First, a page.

Devoted & Disgruntled provides an opportunity to take part in a unique nationwide conversation.
Devoted & Disgruntled began in 2006 when Phelim McDermott of Improbable invited people who were ‘devoted and disgruntled’ to come together around the question ‘What are we going to do about theatre?’ It was an open and collaborative conference, a chance to check in with the theatre community, share news about what was being done well, what could be done better and take action on how to improve things.
Devoted & Disgruntled has subsequently become an inspiring annual three day event, with more than 100 offshoot events, including some here in the North East run in conjunction with The Empty Space. These events have kept the important conversations alive and have led to companies being formed, venues being opened, festivals started, shows created, and many other projects and initiatives.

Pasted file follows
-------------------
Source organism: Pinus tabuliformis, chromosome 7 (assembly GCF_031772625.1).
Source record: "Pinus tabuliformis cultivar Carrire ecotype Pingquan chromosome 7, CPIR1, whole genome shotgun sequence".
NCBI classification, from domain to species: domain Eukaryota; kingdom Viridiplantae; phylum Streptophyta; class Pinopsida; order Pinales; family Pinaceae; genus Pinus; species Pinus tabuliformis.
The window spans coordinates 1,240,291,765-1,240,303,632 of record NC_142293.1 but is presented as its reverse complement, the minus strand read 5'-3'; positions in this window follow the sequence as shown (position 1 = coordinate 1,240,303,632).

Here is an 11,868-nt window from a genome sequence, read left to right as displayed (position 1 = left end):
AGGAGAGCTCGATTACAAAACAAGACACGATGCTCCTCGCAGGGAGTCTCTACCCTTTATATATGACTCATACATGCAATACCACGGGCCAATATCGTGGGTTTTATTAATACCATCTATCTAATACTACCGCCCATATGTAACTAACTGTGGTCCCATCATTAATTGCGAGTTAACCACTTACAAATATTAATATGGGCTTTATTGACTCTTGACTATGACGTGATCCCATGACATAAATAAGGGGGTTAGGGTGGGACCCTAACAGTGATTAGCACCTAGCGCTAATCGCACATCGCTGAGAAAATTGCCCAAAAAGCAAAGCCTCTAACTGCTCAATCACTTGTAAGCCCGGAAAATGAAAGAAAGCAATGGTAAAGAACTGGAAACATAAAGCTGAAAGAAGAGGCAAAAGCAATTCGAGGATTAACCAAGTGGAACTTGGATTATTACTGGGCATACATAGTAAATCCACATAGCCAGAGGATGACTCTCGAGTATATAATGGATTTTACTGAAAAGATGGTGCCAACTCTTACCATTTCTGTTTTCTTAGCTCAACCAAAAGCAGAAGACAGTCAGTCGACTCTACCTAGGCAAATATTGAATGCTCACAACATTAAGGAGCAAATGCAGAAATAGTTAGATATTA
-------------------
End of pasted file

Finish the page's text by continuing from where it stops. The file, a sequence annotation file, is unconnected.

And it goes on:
An initiative with Apples and Snakes designed to support artists moving towards professional performance, working with three poets in Autumn 2012. Andrew Sclater, Elaine Cusack and Rowan McCabe created short performances for cafe and bar settings.
This followed on from success in Autumn 2011, when the first Amuse Bouche collective of poets included Michael Hann, Sky Hawkins, Aidan Clarke, Poetry Jack, AJ McKenna and Degna Stone.
Two members of our network for performing arts students, ARCADE Student, performed their final project from Teesside University’s Performance for Live and Recorded Media BA course. The show was a mixture of live performance and film - based on the story of Whatever Happened To Baby Jane and follows two sisters - one a former child star living in the shadow of her now more successful sister – follow the two and find out what will come of their jealousy and rivalry...